Trump was on the record, with an Israeli reporter, talking about a long-time friend and ally.

Why use the “F” word?

Why not express disappointment with Bibi without dropping the F-bomb, without signaling that the relationship is so terribly broken, and possibly over forever?

I wouldn’t be surprised to hear that Trump would use such language against an enemy.

But why use it against a friend?

As a Christian, I don’t use that word at all.

But you can be certain that if Biden, or Barack Obama, or Ilhan Omar, or any other Democrat had used such vile language to attack an Israeli leader, I would have called them out and said it’s wrong.

Because it is.

So, I’m saying it here about a Republican.

Trump was wrong to use such language against Netanyahu.

He wasn’t being anti-Israel.

He wasn’t being anti-Semitic.

He was simply angry.

But he was also wrong.


Unfortunately, for all his strengths, Bibi has a bad habit of infuriating friends, staff and political partners.

He has a nasty habit of turning allies into enemies.

Why do you think Naftali Bennett – Bibi’s one-time chief of staff – is now the prime minister, and Bibi is in the opposition?

And the list is far longer than just Bennett.

Think Benny Gantz, and Yair Lapid, and Avigdor Liberman, and Gideon Sa’ar, just to name a few.

That said, I hope that Netanyahu will call Trump and the two will reconcile.

These men did great things together.

They forged historic achievements together.   

Achievements that will be remembered for generations.

And who knows, they may both be back in power one day, and need each other again.



ANCHOR JOHN BACHMANN: Former President Donald Trump is lashing out at Benjamin Netanyahu for accepting Joe Biden's victory in last year's election….Trump accused the former Israeli leader of disloyalty, saying he had helped Netanyahu in his own elections by reversing decades of U.S. policy and supported Israel and also their claims for the territory [of] the Golan Heights. Now, Netanyahu has responded to President Trump's comments, saying, “I highly appreciate President Trump's big contribution to Israel and its security. I also appreciate the importance of the strong alliance between our two countries, and therefore it was important for me to congratulate the incoming president.”

Let's talk about a little bit of Middle Eastern diplomacy in the Middle East. Expert and evangelical Joel Rosenberg is the author of the book, "Enemies and Allies: An Unforgettable Journey inside the Fast-Moving and Immensely Turbulent Modern Middle East". And it is turbulent, indeed, Joel -- great to see again.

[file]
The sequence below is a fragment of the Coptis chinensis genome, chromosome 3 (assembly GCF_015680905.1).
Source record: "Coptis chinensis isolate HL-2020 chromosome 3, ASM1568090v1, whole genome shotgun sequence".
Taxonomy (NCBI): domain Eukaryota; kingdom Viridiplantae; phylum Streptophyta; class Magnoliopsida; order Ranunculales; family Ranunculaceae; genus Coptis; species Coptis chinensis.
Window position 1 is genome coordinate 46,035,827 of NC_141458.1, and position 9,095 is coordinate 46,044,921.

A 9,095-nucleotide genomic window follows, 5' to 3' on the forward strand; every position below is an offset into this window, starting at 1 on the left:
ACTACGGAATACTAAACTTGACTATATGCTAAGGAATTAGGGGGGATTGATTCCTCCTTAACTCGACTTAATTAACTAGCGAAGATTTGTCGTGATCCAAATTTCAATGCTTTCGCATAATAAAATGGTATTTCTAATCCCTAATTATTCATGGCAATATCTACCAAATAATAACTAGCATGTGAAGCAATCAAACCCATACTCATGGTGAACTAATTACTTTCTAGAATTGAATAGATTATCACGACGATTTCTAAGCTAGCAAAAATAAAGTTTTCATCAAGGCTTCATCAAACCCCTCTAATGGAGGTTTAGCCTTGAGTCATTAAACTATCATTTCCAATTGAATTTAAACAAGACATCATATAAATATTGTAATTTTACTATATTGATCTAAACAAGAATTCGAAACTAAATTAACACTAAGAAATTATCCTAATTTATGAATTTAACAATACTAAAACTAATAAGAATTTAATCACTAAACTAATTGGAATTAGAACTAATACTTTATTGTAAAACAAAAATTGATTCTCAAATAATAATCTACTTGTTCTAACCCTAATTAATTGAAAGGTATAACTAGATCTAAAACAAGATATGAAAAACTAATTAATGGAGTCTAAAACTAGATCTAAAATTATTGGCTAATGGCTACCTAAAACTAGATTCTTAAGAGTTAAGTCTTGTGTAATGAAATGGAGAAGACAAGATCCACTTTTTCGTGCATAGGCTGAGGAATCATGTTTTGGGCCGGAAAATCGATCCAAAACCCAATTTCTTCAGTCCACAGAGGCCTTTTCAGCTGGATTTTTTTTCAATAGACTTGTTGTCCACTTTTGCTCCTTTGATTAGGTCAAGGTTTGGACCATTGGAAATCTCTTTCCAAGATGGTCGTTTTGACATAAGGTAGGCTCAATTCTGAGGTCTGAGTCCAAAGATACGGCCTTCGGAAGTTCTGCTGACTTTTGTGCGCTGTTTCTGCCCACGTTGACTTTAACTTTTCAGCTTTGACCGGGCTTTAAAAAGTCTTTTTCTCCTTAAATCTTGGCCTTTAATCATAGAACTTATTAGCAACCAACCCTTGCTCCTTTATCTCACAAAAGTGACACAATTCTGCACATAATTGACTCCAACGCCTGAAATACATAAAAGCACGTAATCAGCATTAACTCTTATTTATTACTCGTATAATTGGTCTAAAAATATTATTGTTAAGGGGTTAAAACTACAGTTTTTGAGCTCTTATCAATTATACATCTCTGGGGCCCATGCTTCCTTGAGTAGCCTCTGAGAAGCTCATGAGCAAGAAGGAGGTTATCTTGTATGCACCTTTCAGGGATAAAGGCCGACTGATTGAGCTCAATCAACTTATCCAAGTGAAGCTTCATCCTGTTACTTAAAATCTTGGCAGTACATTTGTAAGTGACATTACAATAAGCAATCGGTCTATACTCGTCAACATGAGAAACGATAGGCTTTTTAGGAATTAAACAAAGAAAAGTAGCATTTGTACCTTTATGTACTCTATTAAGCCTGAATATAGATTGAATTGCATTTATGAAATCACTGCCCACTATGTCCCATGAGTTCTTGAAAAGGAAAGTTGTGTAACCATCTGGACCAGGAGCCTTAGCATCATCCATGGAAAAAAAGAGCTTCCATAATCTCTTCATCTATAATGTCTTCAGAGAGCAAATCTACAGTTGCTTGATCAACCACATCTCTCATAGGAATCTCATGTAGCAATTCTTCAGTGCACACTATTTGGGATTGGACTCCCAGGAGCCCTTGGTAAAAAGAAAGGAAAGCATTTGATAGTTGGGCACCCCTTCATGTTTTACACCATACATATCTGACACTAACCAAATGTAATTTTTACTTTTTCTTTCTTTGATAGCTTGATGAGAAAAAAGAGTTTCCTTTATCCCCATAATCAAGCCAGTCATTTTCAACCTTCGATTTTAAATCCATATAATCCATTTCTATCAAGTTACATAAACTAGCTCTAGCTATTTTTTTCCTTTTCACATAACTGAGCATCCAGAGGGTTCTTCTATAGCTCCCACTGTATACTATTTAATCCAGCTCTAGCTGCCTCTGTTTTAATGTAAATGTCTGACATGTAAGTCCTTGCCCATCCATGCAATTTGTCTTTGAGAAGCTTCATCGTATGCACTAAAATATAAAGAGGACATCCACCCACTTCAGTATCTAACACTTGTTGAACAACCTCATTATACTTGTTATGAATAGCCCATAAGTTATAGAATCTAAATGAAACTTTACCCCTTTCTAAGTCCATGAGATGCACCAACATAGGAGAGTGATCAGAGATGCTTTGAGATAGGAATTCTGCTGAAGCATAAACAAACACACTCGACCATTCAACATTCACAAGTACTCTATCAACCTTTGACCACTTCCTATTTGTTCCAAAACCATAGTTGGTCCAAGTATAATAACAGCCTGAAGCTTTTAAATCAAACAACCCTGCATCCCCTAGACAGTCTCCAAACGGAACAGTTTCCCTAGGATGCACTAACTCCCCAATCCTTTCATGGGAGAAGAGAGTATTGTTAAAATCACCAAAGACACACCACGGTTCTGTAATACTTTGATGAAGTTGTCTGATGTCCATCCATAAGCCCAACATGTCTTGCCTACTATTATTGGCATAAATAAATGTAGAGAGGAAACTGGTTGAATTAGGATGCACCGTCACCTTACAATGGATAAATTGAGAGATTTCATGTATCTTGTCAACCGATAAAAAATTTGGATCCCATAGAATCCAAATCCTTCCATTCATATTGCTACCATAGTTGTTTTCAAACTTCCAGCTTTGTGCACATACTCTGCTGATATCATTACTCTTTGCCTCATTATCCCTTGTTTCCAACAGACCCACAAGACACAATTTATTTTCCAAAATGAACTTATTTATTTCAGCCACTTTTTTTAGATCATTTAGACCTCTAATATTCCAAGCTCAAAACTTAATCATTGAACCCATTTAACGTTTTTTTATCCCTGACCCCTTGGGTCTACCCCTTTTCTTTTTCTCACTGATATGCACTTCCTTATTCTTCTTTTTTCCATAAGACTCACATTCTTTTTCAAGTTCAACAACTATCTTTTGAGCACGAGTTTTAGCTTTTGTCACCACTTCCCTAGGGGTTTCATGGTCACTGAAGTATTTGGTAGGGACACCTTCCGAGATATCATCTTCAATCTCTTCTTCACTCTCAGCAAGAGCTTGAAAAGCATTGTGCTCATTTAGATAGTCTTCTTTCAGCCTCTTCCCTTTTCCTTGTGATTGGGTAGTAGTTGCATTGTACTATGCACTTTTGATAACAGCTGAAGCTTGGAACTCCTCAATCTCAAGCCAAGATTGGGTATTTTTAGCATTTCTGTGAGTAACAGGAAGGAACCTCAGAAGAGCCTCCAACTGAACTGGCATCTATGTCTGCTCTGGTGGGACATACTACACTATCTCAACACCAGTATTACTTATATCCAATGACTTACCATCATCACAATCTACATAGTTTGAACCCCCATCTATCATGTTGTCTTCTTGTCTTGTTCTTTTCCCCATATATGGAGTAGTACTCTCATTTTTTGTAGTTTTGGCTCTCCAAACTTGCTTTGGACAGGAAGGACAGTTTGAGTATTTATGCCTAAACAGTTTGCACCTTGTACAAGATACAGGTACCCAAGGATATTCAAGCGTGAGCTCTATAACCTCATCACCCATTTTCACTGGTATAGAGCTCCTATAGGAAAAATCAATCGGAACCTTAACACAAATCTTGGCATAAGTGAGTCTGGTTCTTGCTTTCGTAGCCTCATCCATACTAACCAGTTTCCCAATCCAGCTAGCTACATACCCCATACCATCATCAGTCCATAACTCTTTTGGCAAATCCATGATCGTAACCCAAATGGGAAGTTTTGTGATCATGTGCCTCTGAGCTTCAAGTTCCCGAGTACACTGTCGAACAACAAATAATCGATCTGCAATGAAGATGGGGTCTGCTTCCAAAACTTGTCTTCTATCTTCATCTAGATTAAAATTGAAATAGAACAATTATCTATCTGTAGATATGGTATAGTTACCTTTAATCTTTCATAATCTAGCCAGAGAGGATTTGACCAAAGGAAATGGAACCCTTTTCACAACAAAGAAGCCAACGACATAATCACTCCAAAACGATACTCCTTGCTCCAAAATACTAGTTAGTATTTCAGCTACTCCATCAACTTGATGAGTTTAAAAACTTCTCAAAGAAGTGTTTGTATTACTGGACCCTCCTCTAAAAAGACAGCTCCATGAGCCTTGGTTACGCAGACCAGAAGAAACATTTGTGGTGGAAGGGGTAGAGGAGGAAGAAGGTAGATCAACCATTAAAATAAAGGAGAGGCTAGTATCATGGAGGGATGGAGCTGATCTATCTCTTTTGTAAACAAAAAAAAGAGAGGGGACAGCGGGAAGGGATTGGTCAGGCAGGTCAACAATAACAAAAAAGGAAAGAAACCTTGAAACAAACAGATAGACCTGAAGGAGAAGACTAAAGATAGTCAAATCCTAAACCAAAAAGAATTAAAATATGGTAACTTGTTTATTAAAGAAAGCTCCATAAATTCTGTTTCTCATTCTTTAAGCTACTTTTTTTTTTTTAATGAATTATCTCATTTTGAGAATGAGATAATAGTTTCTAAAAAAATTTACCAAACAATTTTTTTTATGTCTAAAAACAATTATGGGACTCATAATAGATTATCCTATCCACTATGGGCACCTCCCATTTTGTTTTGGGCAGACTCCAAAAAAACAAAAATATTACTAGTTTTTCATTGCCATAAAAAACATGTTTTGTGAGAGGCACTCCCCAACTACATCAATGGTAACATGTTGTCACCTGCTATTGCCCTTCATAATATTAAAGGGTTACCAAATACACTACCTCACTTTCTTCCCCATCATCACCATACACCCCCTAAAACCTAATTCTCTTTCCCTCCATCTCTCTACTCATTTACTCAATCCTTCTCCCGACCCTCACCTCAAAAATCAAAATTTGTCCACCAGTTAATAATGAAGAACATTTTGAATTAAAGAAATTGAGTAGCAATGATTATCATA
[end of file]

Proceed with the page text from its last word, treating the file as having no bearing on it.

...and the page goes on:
JOEL C. ROSENBERG: It's great to see you, John. Never a dull moment in my part of the world. I'm glad to be in Florida, in Boca, at your headquarters today. But, wow, what is going on between Trump and Benjamin Netanyahu? Wow.

BACHMANN: So, this [interview] was back in April [when] President Trump was saying these comments. It was recently just published, though – but you can kind of, maybe, understand why he [Trump] might be a little frustrated at Benjamin Netanyahu, and maybe wondering why Netanyahu isn’t more frustrated himself, given what we've seen with these nuclear talks going on in the Biden administration.

ROSENBERG: Well, let's start off, John, as you said, with my book, Enemies and Allies. These are two allies – President Trump and former Israeli Prime Minister Benjamin Netanyahu are the two closest political allies I can think of on the planet.

And as we're reporting on ALL ISRAEL NEWS – but it's based on wonderful reporting, really insightful reporting by a top Israeli political journalist, Barak Ravid – former President Trump said, on the record, “F--- Bibi.” I don’t want to say the words. He reports that Netanyahu was being trashed with vulgarity by Trump.

That level of bitterness by Trump against Netanyahu, given how close they've been politically, is really striking. And it's true that Trump and Netanyahu got an awful lot done, and I think Trump thought, “Well, why within 12 hours, when the election was not really settled yet – there was some dispute – why did Bibi go so fast to embrace Biden?”

That's between them. But for a break like that to be so open, that’s stunning.

BACHMANN: It is stunning. There was real chemistry between the two men. President Trump has been known to say some, let's just say, bombastic things in the past. And maybe this is just his way of expressing himself. I'm sure these two men could come together and shake hands, perhaps, after the fact. But we'll leave it there for now because neither one of them are actually in power.

Joel C. Rosenberg is the editor-in-chief of ALL ISRAEL NEWS and ALL ARAB NEWS and the President and CEO of Near East Media. A New York Times best-selling author, Middle East analyst, and Evangelical leader, he lives in Jerusalem with his wife and sons.